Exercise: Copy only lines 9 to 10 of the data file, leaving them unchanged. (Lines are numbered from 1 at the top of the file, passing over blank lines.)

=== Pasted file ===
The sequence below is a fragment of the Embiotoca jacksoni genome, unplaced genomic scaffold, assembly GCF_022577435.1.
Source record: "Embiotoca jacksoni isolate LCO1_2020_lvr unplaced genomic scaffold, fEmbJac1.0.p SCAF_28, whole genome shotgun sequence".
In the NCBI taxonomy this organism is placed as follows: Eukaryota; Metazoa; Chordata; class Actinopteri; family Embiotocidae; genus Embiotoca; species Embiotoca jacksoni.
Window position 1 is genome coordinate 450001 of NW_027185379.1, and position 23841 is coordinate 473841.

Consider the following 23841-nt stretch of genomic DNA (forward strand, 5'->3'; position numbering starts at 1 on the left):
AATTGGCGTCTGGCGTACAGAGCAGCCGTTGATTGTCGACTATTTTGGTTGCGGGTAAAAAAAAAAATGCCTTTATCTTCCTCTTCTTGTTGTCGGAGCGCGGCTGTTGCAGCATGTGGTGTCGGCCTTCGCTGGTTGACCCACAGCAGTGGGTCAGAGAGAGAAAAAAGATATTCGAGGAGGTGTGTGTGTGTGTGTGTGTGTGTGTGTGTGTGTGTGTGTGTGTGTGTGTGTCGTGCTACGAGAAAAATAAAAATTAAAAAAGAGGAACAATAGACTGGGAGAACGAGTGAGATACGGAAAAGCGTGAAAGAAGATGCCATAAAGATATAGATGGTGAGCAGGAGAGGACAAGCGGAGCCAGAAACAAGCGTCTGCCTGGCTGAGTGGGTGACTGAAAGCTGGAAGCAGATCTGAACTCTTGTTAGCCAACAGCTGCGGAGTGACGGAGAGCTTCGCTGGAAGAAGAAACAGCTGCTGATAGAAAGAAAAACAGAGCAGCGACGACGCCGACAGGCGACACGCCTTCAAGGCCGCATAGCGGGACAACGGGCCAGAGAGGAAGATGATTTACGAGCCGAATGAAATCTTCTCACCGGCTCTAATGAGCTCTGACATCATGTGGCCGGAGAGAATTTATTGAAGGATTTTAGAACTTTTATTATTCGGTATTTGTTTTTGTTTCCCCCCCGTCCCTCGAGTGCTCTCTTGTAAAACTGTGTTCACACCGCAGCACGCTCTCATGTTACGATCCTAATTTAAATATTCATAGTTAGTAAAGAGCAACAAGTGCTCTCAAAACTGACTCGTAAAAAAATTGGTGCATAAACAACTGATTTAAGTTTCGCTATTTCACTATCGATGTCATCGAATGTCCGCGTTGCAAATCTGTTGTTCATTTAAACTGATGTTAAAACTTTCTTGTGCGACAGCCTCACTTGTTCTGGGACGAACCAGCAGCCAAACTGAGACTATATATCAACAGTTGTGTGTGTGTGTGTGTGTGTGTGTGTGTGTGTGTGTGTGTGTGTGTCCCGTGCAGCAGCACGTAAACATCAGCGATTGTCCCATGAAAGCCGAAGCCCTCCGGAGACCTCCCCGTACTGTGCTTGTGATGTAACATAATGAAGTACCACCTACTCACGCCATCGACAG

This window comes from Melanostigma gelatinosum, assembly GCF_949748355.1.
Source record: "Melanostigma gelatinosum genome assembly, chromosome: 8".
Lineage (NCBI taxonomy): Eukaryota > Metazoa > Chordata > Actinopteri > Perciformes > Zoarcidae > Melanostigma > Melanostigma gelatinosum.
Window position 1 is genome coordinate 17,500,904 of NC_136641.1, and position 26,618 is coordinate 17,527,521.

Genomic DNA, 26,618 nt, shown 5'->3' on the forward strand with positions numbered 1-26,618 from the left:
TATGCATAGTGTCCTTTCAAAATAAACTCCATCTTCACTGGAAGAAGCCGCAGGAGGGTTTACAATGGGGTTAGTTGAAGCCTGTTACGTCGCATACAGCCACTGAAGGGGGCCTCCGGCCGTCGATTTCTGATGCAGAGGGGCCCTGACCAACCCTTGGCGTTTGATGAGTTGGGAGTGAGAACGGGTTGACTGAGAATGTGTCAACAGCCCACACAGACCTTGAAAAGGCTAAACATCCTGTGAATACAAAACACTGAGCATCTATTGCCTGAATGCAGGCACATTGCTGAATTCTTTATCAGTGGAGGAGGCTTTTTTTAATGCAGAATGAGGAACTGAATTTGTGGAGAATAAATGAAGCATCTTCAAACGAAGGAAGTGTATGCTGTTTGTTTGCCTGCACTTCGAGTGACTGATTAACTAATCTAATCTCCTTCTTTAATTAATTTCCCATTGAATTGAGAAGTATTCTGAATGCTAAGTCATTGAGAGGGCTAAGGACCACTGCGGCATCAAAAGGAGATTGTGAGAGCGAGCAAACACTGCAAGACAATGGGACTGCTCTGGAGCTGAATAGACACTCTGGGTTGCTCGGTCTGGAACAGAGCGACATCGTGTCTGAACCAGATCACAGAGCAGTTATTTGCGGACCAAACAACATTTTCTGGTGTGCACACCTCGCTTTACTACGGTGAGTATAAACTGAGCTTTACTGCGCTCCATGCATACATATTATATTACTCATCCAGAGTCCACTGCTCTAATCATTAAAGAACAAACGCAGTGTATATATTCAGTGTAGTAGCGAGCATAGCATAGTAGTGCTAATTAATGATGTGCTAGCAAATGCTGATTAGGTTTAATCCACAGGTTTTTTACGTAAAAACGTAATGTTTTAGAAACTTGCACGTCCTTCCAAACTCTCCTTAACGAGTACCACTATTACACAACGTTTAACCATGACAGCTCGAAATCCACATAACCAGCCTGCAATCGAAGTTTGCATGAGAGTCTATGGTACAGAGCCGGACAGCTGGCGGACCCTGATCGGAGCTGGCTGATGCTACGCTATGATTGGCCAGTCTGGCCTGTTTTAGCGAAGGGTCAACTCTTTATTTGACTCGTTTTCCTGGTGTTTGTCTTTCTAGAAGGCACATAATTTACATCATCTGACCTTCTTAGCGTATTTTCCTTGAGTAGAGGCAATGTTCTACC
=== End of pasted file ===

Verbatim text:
Lineage (NCBI taxonomy): Eukaryota > Metazoa > Chordata > Actinopteri > Perciformes > Zoarcidae > Melanostigma > Melanostigma gelatinosum.
Window position 1 is genome coordinate 17,500,904 of NC_136641.1, and position 26,618 is coordinate 17,527,521.